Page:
Adaptor signature -Schnorr signature and ECDSA-

Ichiro Kuwahara
Crypto Garage
Published in
4 min readOct 8, 2020

Adaptor signature series
1.Adaptor signature -Schnorr signature and ECDSA-
2.Adaptor signature on Schnorr -Cross chain atomic swaps-
3.Adaptor signature on Schnorr -Lightning Network-
4.Adaptor signature on ECDSA
5.Adaptor signature in Discreet Log Contracts on ECDSA

In the wake of Scriptless Scripts announced in 2017, there have been a lot of discussions about “Scriptless Contracts” (this term is used in this blog to mean general non-script-based payment terms). Scriptless Contracts are based on Adaptor signatures. In this blog, we will explain the general theory of Adaptor signatures.

1.Background of Scriptless Contracts

Conditions, such as multisig and timelocks can be created using bitcoin scripts. Such conditions (scripts) are visible on the blockchain and can be viewed by any third party. There are cases where a user would prefer not to reveal such conditions publicly. Also, there is the problem of congesting the mainchain with the size of the script.

2. ECDSA and Schnorr signature

Bitcoin uses ECDSA signatures. Schnorr signatures were not adopted as a Bitcoin signature method because they were patented until 2008. Let’s compare the signature formulas of ECDSA and Schnorr. The following red letters are secret values, and the black letters can be shared with counterparty.

The equation for a Schnorr signature contains only linear terms, which makes it possible to create multi-party signatures by simply adding them together.On the other hand, the r-1 term in the equation of ECDSA signature prevents us from doing the same.
Note that even though the linearity of Schnorr signatures simplifies the construction of multi-signature protocols, some precaution must be taken, for example to prevent Rogue key attacks. The Mu-Sig protocol includes steps to prevent such attacks. Please see here for details.

3. Adaptor signatures

At a high level, an Adaptor signature is an encrypted signature s’ which can be proven to decrypt to a signature s over a message m. The encryption can be done either using a secret key t or a public key T. In general, encryption using t is used if the party performing the encryption knows t, while encryption using T is chosen if they do not know t. In this Adaptor series, we refer to the former method as “Private key tweaking” and the latter one as “Public key tweaking”.
Adaptor signatures can be used in a single signer context, or in a two parties context. Let’s first explore the single signer case.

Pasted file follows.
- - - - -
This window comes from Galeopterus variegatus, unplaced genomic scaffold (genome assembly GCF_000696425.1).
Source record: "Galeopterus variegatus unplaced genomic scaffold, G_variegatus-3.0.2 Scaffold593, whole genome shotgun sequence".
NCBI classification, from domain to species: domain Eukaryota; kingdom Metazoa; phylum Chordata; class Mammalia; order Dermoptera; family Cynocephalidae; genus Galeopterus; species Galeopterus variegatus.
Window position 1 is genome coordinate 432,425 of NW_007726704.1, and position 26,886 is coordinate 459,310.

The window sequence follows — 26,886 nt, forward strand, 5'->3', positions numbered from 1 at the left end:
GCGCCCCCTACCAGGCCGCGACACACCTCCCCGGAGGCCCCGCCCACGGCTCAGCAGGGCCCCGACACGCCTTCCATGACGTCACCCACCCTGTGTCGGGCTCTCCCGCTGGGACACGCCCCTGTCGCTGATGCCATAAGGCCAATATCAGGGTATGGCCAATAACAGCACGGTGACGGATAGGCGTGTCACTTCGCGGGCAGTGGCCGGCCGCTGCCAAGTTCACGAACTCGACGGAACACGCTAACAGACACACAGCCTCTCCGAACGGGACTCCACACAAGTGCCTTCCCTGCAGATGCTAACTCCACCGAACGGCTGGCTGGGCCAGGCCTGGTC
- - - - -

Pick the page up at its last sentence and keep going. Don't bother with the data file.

3–1. Single signer schnorr Adaptor signature
In the single signer case, the party creating the signature, for example Alice, wants to provide another party, Bob, a signature which can only be decrypted (and thus used) using a secret t. However, even without knowing t, Bob can verify that the decrypted signature will be valid for a given message m.

The Adaptor Schnorr signature is created by introducing t or T in the signature calculation (this is called “tweak”). The signature is completed by adding (or subtracting) t from the Adaptor signature. Signature verification is possible without using private information like p, r, and t.

3–2. Two party Adaptor signatures
In the two party Adaptor signature case, Alice and Bob engage in a multi-signature protocol which enables Alice to obtain Bob’s part of the signature, while guaranteeing Bob that upon Alice using (revealing) the multi-signature, he will learn the secret t (and nobody else can learn this secret)..

  1. Both parties create a common R and P (using Mu-sig), and agree on a tweak point T(=tG).

2.Alice creates an Adaptor Schnorr signature and passes it to Bob.

3.Bob verifies Adaptor Schnorr signature and add his signature to Adaptor Schnorr signature and passes it to Alice.

4.Alice verifies the signature from Bob and decrypt Adaptor Schnorr signature using t.

In this chapter, we talked about the Adaptor signature construction and its variants. In the following ones, we will take these concepts and see what can be achieved with them.

Scriptless Scripts(May. 2017,Andrew Poelstra)
Simple Schnorr Multi-Signatures with Applications to Bitcoin (2018,Gregory Maxwell, Andrew Poelstra, Yannick Seurin2,Pieter Wuille)
Fast Secure Two-Party ECDSA Signing(2017,Yehuda Lindell)